Lithotripsy of urinary calculi is often based on ultrasound techniques. However, not all calculi are equally indicated for such an external therapy. In particular, those calculi which are stuck inside the ureter are in an extremely inconvenient location. In these cases, laser-induced lithotripsy offers the advantage of directly applying energy to the vicinity of the calculus by means of a flexible fiber. First experiments regarding laser lithotripsy have already been performed by Mulvaney and Beck (1968) using a ruby laser. From today's perspective, though, it is quite obvious that these initial studies had to be restricted to basic research, since they were associated with severe thermal side effects. Watson et al. (1983) first proposed the application of a Q-

switched Nd:YAG laser. Shortly after, pulsed dye lasers were investigated by Watson et al. (1987). With the decrease in pulse durations, additional complications arose concerning induced damage of the fiber. Extensive calculations of the limits of fiber transmission were published by Hering (1987). The advantages of different approaches like bare fibers or focusing fiber tips were studied by Dorschel et al. (1987) and Hofmann and Hartung (1987). Furthermore, a review of 20 years of laser lithotripsy experience was given by Dretler (1988).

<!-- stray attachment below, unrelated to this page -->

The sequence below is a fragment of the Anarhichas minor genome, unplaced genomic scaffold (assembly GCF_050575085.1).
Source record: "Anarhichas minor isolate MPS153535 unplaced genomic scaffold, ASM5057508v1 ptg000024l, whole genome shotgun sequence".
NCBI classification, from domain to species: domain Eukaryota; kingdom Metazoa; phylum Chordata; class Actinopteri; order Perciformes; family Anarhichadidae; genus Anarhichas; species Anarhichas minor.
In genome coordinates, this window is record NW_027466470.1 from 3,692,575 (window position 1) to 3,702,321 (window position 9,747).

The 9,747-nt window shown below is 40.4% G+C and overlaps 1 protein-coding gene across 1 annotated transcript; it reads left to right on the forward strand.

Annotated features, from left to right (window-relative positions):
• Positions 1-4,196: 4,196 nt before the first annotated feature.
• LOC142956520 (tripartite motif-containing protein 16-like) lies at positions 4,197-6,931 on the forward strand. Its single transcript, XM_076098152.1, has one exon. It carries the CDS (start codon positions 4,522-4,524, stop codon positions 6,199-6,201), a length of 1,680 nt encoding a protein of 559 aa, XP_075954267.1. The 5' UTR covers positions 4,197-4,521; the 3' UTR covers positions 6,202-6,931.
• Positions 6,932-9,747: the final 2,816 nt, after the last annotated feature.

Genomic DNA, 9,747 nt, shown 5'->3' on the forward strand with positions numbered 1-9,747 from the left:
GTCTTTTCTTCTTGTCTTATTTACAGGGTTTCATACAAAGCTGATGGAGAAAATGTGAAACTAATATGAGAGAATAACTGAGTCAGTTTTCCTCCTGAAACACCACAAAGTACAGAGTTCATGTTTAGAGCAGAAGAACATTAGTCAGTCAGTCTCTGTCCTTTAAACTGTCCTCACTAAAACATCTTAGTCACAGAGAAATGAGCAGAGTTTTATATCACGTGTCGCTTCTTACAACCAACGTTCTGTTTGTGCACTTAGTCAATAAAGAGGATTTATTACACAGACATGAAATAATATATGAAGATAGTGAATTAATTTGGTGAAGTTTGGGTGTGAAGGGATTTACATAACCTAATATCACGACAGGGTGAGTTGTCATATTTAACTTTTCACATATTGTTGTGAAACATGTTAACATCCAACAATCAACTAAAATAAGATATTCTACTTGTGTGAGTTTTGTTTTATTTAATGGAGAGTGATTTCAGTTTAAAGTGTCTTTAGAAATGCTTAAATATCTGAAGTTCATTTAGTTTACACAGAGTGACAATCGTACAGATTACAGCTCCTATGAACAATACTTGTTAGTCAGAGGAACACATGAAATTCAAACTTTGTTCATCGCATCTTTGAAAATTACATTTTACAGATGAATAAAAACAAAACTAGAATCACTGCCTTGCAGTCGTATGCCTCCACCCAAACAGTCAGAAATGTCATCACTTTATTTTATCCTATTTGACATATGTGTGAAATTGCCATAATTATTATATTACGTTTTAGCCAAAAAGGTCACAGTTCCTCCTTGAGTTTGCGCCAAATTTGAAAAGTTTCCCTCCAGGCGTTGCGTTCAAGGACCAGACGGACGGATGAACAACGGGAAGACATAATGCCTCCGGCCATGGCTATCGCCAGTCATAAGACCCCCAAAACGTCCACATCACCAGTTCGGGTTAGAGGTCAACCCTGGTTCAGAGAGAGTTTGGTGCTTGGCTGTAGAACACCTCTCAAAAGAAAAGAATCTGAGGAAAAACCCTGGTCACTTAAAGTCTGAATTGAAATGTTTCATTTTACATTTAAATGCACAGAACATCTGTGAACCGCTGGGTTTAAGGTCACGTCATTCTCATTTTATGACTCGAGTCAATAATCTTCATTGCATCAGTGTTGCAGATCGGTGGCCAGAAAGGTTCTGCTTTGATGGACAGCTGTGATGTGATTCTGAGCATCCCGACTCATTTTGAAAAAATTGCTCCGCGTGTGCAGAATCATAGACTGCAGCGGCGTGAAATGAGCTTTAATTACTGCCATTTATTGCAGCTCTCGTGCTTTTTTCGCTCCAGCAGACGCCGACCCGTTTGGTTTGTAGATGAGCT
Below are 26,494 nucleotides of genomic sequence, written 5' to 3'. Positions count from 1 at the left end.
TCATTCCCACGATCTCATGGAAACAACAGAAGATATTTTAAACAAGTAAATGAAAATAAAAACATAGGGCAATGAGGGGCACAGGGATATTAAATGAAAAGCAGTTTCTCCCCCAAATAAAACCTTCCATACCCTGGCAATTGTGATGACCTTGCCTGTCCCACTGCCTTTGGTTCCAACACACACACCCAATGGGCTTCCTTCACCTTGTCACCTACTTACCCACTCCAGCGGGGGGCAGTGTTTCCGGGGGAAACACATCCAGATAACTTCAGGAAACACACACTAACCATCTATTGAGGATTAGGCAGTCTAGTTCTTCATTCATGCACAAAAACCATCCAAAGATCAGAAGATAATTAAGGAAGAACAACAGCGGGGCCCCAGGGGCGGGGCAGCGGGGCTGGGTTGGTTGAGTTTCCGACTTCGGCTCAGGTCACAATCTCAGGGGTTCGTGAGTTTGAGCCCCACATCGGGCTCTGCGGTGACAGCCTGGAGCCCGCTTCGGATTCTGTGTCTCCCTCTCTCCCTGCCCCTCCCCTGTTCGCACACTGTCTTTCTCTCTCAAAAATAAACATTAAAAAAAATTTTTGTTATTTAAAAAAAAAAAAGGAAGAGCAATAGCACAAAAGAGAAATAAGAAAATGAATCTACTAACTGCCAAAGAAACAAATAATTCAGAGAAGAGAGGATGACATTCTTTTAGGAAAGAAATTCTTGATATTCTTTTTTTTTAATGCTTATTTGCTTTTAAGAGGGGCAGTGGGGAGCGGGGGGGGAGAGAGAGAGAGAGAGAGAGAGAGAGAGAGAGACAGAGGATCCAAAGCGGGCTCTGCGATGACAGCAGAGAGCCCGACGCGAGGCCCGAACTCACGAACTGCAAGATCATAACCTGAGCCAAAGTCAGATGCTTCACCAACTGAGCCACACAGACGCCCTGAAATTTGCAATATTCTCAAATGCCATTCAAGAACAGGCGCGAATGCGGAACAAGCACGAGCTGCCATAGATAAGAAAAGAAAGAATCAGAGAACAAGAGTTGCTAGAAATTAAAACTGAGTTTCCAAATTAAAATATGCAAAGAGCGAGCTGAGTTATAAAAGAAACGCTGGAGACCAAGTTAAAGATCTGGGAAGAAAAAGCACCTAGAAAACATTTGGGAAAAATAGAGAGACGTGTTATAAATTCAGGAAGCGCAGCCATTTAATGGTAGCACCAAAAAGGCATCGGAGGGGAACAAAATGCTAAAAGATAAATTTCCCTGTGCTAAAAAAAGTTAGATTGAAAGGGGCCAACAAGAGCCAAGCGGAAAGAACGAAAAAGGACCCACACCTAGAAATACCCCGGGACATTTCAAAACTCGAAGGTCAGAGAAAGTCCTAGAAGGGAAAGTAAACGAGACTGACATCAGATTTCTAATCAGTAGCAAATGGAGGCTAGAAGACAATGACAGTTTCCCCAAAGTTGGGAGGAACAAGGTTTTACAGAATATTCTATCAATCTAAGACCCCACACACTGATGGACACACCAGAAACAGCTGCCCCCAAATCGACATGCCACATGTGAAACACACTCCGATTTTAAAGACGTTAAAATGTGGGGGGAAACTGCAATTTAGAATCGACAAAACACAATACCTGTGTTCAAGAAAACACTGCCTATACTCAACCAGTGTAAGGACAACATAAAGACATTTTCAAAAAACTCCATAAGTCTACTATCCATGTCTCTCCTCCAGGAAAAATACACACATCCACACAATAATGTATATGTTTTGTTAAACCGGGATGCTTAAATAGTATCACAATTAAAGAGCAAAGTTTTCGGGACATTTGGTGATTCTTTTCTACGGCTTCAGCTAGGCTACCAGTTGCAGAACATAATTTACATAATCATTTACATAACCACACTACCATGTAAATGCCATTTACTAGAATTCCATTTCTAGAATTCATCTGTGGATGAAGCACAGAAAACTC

Today, dye lasers and Nd:YAG lasers are preferably used for lithotripsy of urinary calculi inside the ureter. A detailed description of the procedure was given by Hofstetter et al. (1986). Typically, pulse energies of 50-200 mJ and pulse durations between 10 ns and 1 |is are applied. The diameter of the optical fiber varies between 200 | m and 600 | m. With these parameters, optical breakdown is achieved close to the target. As described in Sect. 3.5, plasma formation at high pulse energies is associated with shock waves, cavitations, and jets. This photodisruptive interaction finally leads to the fragmentation of urinary calculi.

Since the 1980s, research in urology has increasingly focused on various treatments of the prostate. This very sensitive organ embraces the urethra. Diseases of the prostate, e.g. benign hyperplasias or carcinoma, thus often tend to handicap the discharge of urine. A profound analysis of the development of benign prostatic hyperplasia (BPH) was given by Berry et al. (1984). Several conventional therapies are available, e.g. the initial application of phytopharmaka or transurethral resection in severe cases. Other techniques such as cryotherapy or photodynamic therapy have also been investigated, e.g. by Bonney et al. (1982) and Camps et al. (1985). A complete list of potential treatment methods was provided by Mebust (1993). During the first few years, research was restricted to the treatment of prostatic carcinoma. Bowering et al. (1979) were the first to investigate the effect of Nd:YAG laser radiation on tumors of the prostate. Shortly after, several detailed reports followed, e.g. by Sander et al. (1982) and Beisland and Stranden (1984). The latter study pointed out the extreme importance of temperature monitoring of the adjacent rectum. Extensive clinical results were reported by McNicholas et al. (1988). Usually, indication for laser treatment is given only if the tumor cannot be completely resected otherwise.